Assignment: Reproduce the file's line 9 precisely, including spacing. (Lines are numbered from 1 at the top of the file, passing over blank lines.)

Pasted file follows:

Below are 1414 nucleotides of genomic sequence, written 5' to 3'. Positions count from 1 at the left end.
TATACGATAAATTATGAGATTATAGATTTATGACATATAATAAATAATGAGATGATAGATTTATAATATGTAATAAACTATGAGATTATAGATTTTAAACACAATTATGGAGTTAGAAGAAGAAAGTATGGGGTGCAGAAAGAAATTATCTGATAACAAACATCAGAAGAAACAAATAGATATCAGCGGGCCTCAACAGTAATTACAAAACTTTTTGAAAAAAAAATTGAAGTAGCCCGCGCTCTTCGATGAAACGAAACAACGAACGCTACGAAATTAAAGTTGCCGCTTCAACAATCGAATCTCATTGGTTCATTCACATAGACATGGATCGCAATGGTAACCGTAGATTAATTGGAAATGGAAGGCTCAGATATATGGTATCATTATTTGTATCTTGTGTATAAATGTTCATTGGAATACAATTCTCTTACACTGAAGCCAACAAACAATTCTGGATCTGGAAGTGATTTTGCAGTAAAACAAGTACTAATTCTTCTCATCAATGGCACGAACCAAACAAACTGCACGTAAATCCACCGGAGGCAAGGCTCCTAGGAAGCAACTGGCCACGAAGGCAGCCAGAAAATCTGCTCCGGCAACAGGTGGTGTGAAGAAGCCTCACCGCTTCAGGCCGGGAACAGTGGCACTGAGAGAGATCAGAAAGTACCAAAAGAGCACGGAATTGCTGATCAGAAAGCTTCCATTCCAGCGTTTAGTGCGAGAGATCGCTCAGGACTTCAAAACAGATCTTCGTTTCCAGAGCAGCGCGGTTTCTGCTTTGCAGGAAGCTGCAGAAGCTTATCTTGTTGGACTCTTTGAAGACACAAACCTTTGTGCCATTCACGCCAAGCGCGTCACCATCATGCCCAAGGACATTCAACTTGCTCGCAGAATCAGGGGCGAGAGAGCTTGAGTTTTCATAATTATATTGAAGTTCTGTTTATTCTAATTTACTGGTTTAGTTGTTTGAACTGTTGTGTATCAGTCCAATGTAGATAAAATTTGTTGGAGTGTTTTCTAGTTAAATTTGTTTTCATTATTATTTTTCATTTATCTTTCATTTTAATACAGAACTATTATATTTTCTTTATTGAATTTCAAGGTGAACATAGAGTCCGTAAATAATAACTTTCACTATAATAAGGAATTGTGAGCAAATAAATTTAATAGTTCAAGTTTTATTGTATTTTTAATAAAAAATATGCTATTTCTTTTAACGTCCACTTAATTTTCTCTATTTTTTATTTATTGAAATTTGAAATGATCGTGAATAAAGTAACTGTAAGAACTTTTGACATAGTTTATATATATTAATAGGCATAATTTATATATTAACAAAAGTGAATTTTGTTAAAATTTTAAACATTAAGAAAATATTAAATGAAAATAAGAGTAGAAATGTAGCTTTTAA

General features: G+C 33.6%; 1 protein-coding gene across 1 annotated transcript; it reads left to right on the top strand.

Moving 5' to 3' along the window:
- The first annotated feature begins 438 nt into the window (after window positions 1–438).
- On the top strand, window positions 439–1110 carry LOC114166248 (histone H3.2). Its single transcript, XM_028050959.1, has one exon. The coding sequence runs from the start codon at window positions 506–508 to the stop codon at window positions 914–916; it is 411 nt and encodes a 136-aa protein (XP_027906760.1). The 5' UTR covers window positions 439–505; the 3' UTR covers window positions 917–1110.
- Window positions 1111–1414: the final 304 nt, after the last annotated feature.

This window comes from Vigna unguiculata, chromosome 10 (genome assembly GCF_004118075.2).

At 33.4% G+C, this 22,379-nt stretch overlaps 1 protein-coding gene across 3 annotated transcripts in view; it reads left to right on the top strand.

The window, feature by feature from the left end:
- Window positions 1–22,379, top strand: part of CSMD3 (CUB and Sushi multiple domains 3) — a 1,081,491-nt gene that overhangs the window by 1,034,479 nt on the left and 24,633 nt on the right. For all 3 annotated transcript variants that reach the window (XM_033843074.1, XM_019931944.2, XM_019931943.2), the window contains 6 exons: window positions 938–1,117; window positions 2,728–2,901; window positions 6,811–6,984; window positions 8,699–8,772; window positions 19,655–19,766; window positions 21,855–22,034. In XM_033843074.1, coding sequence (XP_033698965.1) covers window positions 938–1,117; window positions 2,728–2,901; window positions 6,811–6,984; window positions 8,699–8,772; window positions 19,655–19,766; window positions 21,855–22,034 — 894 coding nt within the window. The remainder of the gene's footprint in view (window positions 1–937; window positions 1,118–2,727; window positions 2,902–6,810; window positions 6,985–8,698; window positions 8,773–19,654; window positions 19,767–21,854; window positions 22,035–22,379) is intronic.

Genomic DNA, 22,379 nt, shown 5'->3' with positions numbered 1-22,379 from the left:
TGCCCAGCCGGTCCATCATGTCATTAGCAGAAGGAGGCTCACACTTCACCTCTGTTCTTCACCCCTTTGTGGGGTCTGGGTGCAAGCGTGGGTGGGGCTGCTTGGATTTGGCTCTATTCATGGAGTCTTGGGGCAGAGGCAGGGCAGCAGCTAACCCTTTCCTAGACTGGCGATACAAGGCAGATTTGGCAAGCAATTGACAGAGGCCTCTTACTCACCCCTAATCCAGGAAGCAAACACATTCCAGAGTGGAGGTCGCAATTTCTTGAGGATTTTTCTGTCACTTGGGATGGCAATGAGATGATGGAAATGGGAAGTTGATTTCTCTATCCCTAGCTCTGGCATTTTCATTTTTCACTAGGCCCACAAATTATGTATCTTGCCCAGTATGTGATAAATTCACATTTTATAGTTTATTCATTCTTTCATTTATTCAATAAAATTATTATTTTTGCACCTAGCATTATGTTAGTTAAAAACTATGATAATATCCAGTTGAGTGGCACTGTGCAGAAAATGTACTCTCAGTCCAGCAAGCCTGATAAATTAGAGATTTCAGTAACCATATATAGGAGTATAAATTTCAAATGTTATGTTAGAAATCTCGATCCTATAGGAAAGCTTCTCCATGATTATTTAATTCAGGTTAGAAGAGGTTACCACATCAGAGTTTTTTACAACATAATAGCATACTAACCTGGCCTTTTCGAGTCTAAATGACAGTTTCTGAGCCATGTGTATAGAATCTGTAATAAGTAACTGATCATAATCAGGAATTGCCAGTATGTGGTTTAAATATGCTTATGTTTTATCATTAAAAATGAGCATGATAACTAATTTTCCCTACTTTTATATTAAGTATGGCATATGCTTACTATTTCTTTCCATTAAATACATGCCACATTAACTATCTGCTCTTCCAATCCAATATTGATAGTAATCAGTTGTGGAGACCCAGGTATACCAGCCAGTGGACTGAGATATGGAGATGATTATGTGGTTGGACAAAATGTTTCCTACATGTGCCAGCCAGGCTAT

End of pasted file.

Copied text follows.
At 33.4% G+C, this 22,379-nt stretch overlaps 1 protein-coding gene across 3 annotated transcripts in view; it reads left to right on the top strand.